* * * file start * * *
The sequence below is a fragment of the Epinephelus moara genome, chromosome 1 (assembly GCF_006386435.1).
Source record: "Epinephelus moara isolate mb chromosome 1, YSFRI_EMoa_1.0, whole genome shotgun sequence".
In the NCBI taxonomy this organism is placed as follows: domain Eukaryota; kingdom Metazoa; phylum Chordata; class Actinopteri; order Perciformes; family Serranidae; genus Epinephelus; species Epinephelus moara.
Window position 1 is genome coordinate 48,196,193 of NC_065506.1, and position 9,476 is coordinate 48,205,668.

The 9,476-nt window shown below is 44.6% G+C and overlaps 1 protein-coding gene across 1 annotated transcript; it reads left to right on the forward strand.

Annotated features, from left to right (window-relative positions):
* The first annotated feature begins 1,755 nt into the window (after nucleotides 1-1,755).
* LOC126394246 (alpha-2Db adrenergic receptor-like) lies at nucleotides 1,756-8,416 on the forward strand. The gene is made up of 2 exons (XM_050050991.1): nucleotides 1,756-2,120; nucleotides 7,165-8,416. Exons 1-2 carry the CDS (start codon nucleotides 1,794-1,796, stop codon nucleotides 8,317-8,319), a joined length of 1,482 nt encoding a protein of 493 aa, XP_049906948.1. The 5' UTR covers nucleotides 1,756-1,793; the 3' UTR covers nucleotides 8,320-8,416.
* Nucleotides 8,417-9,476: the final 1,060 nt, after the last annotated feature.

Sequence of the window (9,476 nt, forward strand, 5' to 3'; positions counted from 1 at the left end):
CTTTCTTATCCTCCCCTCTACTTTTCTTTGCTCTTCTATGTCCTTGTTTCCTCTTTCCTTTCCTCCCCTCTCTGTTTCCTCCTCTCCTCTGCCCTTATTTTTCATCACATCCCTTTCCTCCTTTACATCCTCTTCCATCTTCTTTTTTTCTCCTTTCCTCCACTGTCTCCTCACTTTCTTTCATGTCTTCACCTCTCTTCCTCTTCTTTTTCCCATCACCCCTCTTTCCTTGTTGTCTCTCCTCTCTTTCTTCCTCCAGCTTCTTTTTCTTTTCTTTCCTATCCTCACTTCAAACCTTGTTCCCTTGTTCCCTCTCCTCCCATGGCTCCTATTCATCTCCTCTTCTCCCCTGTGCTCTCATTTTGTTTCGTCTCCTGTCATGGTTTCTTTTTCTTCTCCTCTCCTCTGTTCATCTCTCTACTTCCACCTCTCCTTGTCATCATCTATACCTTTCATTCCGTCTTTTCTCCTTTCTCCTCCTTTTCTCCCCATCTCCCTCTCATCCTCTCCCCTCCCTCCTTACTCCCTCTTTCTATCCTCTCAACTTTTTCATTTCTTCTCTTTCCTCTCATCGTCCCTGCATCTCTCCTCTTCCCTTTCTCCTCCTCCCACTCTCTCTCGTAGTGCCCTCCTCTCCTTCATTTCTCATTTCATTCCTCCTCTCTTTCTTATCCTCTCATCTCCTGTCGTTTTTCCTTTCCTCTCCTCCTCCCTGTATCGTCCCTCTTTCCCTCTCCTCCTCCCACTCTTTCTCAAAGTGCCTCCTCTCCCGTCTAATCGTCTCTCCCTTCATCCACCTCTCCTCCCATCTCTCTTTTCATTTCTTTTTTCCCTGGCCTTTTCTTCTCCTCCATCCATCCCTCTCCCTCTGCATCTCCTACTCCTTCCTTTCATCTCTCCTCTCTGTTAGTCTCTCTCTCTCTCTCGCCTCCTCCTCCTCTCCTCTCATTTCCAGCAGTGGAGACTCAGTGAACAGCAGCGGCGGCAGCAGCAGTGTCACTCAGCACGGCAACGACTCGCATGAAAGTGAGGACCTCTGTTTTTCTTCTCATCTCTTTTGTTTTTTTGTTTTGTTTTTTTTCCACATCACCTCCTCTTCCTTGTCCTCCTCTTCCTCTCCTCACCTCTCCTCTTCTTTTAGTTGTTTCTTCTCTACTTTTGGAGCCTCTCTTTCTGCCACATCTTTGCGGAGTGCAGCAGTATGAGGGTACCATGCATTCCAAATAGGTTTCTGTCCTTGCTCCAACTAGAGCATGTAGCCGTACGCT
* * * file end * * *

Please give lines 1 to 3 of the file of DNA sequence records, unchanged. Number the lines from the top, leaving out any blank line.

The sequence below is a fragment of the Epinephelus moara genome, chromosome 1 (assembly GCF_006386435.1).
Source record: "Epinephelus moara isolate mb chromosome 1, YSFRI_EMoa_1.0, whole genome shotgun sequence".
In the NCBI taxonomy this organism is placed as follows: domain Eukaryota; kingdom Metazoa; phylum Chordata; class Actinopteri; order Perciformes; family Serranidae; genus Epinephelus; species Epinephelus moara.